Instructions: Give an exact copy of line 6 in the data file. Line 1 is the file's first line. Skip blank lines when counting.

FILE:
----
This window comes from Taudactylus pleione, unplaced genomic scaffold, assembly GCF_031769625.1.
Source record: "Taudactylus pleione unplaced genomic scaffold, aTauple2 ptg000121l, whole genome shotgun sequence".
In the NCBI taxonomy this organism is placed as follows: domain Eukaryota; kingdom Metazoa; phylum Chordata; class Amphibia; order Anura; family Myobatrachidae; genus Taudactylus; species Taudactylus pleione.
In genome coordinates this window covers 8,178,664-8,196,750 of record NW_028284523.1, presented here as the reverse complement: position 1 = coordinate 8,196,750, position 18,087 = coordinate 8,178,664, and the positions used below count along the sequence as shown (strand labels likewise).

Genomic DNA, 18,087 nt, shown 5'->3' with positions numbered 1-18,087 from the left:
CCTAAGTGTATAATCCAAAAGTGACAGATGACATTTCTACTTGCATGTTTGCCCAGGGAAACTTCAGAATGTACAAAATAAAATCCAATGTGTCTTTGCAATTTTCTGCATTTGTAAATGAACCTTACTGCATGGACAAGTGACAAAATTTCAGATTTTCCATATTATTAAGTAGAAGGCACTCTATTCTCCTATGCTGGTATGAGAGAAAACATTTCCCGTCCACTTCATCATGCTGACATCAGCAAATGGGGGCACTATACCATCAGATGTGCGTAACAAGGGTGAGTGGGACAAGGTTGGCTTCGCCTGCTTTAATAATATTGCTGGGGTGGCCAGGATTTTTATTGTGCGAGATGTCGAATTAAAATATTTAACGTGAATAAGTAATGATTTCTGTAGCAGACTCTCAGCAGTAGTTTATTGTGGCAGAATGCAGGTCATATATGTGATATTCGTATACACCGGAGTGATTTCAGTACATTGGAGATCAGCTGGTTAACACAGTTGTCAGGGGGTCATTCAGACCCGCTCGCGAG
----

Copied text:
CCTAAGTGTATAATCCAAAAGTGACAGATGACATTTCTACTTGCATGTTTGCCCAGGGAAACTTCAGAATGTACAAAATAAAATCCAATGTGTCTTTGCAATTTTCTGCATTTGTAAATGAACCTTACTGCATGGACAAGTGACAAAATTTCAGATTTTCCATATTATTAAGTAGAAGGCACTCTATTCTCCTATGCTGGTATGAGAGAAAACATTTCCCGTCCACTTCATCATGCTGACATCAGCAAATGGGGGCACTATACCATCAGATGTGCGTAACAAGGGTGAGTGGGACAAGGTTGGCTTCGCCTGCTTTAATAATATTGCTGGGGTGGCCAGGATTTTTATTGTGCGAGATGTCGAATTAAAATATTTAACGTGAATAAGTAATGATTTCTGTAGCAGACTCTCAGCAGTAGTTTATTGTGGCAGAATGCAGGTCATATATGTGATATTCGTATACACCGGAGTGATTTCAGTACATTGGAGATCAGCTGGTTAACACAGTTGTCAGGGGGTCATTCAGACCCGCTCGCGAG